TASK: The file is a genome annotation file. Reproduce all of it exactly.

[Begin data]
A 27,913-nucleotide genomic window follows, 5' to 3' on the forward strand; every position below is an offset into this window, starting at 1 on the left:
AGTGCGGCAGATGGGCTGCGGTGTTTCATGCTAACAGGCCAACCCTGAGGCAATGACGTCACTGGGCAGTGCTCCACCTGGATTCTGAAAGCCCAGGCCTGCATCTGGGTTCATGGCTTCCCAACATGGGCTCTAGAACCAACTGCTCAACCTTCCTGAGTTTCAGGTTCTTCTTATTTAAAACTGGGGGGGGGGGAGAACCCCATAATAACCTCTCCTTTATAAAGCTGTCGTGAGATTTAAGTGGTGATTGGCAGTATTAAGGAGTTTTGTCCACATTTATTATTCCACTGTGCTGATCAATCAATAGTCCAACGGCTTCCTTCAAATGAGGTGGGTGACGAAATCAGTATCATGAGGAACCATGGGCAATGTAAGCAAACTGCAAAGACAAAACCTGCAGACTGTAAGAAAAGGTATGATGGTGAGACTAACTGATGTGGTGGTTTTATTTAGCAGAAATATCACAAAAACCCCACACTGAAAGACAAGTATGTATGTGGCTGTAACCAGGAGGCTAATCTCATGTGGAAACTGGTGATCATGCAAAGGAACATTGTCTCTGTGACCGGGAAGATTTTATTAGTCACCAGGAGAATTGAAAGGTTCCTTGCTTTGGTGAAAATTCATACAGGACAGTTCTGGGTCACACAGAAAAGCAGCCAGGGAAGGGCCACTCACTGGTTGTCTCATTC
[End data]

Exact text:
A 27,913-nucleotide genomic window follows, 5' to 3' on the forward strand; every position below is an offset into this window, starting at 1 on the left:
AGTGCGGCAGATGGGCTGCGGTGTTTCATGCTAACAGGCCAACCCTGAGGCAATGACGTCACTGGGCAGTGCTCCACCTGGATTCTGAAAGCCCAGGCCTGCATCTGGGTTCATGGCTTCCCAACATGGGCTCTAGAACCAACTGCTCAACCTTCCTGAGTTTCAGGTTCTTCTTATTTAAAACTGGGGGGGGGGGAGAACCCCATAATAACCTCTCCTTTATAAAGCTGTCGTGAGATTTAAGTGGTGATTGGCAGTATTAAGGAGTTTTGTCCACATTTATTATTCCACTGTGCTGATCAATCAATAGTCCAACGGCTTCCTTCAAATGAGGTGGGTGACGAAATCAGTATCATGAGGAACCATGGGCAATGTAAGCAAACTGCAAAGACAAAACCTGCAGACTGTAAGAAAAGGTATGATGGTGAGACTAACTGATGTGGTGGTTTTATTTAGCAGAAATATCACAAAAACCCCACACTGAAAGACAAGTATGTATGTGGCTGTAACCAGGAGGCTAATCTCATGTGGAAACTGGTGATCATGCAAAGGAACATTGTCTCTGTGACCGGGAAGATTTTATTAGTCACCAGGAGAATTGAAAGGTTCCTTGCTTTGGTGAAAATTCATACAGGACAGTTCTGGGTCACACAGAAAAGCAGCCAGGGAAGGGCCACTCACTGGTTGTCTCATTC